If you're looking for background on the story, just go to google.com/news and search "Russian Adoption Scandal" or "Russian Adoption" or "Russian Adoption Return." There is plenty of coverage.
There has also been plenty of response. I have received emails from friends, other adoptive parents, and our adoption agency looking for opinions, reactions, or statements of support. There are those who are outraged by the actions of the adoptive mother. There are those who decry the supposed lack of preparation adoptive parents receive prior to placement of an older internationally adopted child. There are those who are in the process of adopting children from Russia now wondering whether their adoptions will ever go through. There are those who see this as another example of why international adoption (or adoption in general) is not a positive thing. There are those who see this whole discussion - the adoption, the "returning" of the child - as an example of the ways in which children are com-modified through international adoption. There are those who have parented or attempted to parent formerly institutionalized or traumatized children who speak with some empathy for the adoptive mother. I haven't seen it yet, but I expect there will (or should) be some examination of the racial implications of Russian adoptions to the USA. (For example, is there a mistaken expectation that these children will "fit" better, or suffer less culture/language shock because their adoptions are trans-ethnic but not trans-racial?)
I had a number of initial reactions to this story as it broke, and as I continued to be inundated with commentary in my email, through facebook links shared, and all over my google reader. All my reactions boiled down to an acknowledgement that this whole situation is deeply disturbing to me - more than I would have expected, given that I've seen a lot. I have a special connection to adoption, obviously. I also have a special connection to Russia, and Russian orphans in particular. At one point in my life I very much wanted to be more involved in Russian-American adoptions, even to the point of considering moving to Russia to be actively involved in the life of orphans and institutionalized children there in some way.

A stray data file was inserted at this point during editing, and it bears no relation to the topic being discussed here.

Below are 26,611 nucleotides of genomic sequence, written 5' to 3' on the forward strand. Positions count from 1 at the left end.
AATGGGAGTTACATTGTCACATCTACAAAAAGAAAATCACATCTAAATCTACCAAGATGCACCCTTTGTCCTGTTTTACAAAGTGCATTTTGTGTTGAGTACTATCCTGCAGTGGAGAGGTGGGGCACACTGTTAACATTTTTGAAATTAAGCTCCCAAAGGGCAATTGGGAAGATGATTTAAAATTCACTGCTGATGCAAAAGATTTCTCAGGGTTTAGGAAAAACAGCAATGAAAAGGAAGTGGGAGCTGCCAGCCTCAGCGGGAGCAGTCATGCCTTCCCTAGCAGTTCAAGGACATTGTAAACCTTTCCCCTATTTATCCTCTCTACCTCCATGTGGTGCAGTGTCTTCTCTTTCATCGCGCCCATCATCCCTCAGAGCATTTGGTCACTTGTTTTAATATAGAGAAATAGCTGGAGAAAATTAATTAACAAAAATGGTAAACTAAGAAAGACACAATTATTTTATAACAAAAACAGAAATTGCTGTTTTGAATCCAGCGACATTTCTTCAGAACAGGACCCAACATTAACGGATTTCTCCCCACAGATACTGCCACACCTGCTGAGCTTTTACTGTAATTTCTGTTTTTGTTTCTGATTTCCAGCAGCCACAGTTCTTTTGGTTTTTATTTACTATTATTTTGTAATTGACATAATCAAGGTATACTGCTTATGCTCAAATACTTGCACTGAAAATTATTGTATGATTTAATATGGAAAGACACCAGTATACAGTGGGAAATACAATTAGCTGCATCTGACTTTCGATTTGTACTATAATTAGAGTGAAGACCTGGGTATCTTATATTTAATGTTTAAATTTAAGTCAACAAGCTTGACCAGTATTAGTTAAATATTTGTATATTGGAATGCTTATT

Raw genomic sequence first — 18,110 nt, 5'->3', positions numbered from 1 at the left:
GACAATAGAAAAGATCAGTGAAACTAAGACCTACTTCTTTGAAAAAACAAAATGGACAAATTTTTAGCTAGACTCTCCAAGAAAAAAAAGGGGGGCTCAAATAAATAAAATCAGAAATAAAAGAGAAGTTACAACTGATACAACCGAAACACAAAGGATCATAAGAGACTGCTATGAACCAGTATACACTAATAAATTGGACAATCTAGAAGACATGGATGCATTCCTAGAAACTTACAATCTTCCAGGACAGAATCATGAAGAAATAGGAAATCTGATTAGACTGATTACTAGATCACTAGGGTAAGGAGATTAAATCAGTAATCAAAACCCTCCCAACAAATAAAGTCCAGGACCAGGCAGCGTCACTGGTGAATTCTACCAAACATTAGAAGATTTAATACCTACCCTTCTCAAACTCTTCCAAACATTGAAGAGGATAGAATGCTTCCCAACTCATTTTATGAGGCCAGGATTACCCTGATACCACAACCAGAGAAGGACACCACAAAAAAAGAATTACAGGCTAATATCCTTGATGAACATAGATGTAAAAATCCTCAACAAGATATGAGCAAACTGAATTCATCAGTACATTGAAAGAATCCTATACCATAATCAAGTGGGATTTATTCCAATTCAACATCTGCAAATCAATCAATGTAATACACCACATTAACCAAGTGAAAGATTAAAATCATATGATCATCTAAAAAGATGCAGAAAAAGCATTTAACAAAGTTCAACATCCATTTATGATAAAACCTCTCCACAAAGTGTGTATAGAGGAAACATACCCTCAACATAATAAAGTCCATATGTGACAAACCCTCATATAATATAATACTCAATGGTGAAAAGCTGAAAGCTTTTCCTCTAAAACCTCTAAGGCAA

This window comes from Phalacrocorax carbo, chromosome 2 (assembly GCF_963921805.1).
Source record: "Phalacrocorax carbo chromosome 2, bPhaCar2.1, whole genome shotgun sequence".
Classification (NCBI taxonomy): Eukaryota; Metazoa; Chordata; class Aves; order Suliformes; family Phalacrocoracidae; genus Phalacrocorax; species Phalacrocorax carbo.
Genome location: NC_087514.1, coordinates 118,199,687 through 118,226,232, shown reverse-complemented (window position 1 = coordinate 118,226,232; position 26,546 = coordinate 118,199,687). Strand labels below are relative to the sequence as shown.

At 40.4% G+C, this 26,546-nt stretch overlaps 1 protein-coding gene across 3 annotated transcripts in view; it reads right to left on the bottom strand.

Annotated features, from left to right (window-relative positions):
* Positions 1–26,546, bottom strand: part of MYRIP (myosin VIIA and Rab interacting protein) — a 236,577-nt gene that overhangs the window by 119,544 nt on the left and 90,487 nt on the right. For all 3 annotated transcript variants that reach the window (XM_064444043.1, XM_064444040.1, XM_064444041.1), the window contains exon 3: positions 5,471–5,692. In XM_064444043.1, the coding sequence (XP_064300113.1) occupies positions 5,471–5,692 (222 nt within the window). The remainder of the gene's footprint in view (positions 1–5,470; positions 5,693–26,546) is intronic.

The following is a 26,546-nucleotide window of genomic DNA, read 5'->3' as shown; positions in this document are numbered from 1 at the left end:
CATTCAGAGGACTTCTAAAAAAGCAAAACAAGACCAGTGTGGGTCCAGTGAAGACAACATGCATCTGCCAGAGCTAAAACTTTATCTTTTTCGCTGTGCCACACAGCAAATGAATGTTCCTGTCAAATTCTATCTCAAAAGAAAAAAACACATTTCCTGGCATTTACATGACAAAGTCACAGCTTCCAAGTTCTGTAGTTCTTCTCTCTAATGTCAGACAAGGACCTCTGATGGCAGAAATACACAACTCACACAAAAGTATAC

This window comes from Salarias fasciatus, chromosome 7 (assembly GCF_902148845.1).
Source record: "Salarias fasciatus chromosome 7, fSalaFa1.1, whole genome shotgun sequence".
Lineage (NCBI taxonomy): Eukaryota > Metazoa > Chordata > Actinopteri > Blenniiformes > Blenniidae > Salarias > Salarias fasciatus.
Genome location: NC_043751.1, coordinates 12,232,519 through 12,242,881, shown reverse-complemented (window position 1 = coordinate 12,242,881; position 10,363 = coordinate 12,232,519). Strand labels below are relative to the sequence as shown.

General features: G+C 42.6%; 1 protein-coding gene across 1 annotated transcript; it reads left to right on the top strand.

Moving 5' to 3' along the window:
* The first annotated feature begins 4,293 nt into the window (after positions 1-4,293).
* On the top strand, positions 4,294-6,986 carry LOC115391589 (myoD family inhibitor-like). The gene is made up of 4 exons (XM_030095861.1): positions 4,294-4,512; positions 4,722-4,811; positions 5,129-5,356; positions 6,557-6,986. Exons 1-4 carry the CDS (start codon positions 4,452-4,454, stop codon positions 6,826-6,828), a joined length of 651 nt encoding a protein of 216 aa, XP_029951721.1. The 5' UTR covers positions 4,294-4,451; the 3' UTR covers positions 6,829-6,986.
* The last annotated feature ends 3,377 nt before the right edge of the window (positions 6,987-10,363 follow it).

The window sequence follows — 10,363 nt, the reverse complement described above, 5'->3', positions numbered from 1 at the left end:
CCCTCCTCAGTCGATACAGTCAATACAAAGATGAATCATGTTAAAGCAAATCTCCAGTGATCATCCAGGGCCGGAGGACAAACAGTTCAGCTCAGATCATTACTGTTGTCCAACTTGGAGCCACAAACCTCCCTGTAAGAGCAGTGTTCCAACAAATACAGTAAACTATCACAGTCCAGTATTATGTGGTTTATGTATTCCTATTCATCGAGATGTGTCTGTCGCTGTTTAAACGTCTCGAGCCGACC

My history with Russia as a country started in 1995, when I participated in a high school foreign exchange program. I lived with a Russian family in the town of Armavir for a semester and it was one of the most formative experiences of my life. That being said, my host family was incredibly wealthy and I didn't exactly experience what life was like for "typical" Russian families. One of the things I learned about Russia, starting then, was that it is a nation that tends towards extremes. There has always been a small extremely wealthy upper class and a large, mostly quite poor, underclass. I went to college the year after this experience and chose to study Russian language and history. While I changed my major a couple of years in Russia continued to haunt me. So I went back - twice during college and again after I graduated in 2000. During my college trips I led a team of students from my school and part of what we did was provide relief work for an orphanage in northern central Russia, a completely different area than where I had lived before. This was a completely different experience for me. It was enlightening and heartbreaking all at once.
So, when Andrew and I decided to adopt Russia was one of the first places we considered adopting from. We decided not to. By this time I had not only my experiences in and with Russian orphanages behind me but also six years of research work with children in the foster care system here in the US. I had a very clear idea of what sort of commitment it takes to adopt from foster care and it seemed to me that adopting an older child internationally was sort of like adopting from US foster care plus a traumatic culture and language shock for the child and minus the support structure of social workers, therapists, and medical aid that our government system provides for children coming from its care. Even with my knowledge of Russian language and culture I knew we weren't prepared for that.